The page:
Greenwashing, ice caps, and a government shutdown

Amberjae Freeman
December 8, 2017
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(Almost) everything you need to know about the markets this week.

Always read those labels 

Current policy changes have pushed sustainable investment managers to make some tough choices. Investors say that the selloff they expected in green-tech companies never materialized after the election. But they’re also keeping an eye on companies that might be trying to benefit from reduced levels of environmental enforcement.

Real all about it here.

What it means for you: Financial greenwashing is at an all-time high, with investment products claiming to be socially responsible when they’re anything but. As with anything, use a keen eye when making selections – especially when they impact your future.

Is a shutdown in the works?  

After weeks negotiating a tax overhaul that will add $1 trillion to the federal deficit, Washington is now trying to avoid a government shutdown. A plan is in place for a two-week extension on the deadline that pushes it forward to Dec. 22. It’s happened before, so nothing is impossible.

Read all about it here.

What it means for you: You’ll still get mail, but mortgage approvals will be on hold. The 2013 shutdown delayed the start of Alaskan crabbing season! Visa and passport applications are on hold, and national parks and monuments will close. The government touches many tiny aspects of your day-to-day life and it’s to be determined which of yours will be affected.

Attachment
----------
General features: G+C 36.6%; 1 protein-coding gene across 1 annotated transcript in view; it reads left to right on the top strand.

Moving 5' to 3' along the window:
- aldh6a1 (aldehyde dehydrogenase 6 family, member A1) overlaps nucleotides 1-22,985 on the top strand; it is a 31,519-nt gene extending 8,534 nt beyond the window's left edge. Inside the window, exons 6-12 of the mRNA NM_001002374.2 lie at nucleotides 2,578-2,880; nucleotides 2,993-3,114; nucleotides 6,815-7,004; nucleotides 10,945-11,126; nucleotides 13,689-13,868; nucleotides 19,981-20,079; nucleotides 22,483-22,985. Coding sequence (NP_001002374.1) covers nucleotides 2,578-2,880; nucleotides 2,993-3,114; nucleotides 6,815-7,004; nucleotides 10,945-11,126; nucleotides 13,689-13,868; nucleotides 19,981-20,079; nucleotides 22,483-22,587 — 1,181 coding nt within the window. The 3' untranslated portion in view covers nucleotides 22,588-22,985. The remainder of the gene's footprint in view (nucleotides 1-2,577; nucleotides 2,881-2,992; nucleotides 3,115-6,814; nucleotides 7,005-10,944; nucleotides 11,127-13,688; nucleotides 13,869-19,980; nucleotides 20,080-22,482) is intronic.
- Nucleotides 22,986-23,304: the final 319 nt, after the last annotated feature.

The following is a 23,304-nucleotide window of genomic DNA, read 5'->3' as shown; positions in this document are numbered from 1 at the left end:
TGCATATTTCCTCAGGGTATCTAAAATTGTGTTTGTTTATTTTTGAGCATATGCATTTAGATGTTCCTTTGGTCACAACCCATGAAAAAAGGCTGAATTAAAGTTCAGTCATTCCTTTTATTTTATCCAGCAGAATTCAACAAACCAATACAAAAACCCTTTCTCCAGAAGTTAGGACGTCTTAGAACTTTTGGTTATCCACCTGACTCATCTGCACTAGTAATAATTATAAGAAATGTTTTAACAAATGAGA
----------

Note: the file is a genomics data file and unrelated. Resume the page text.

One fish, two fish

It’s true: Anything goes in the middle of the ocean. Thankfully, nine nations and the European Union have reached a deal to place the Arctic Ocean off-limits to commercial fishers for at least the next 16 years. From the article, “In the late 1980s, fishing trawlers from Japan, China, and elsewhere crowded the international waters in the Bering Sea between Russia and the United States and removed millions of tons of pollock. By the early 1990s, the pollock population had crashed. It has still not recovered.”

Read all about it here. 

What it means for you: Aquatic life aside, the real question here is “Why now?” This agreement was reached (as an emergency measure, btw) because the Arctic is warming at almost twice the global average rate, causing a change in the size and distribution of fish stocks. As a result, it was the most attractive and unregulated spot in the world for commercial fishermen. At the very least, we can all feel good that someone’s out there looking out for the little guy.

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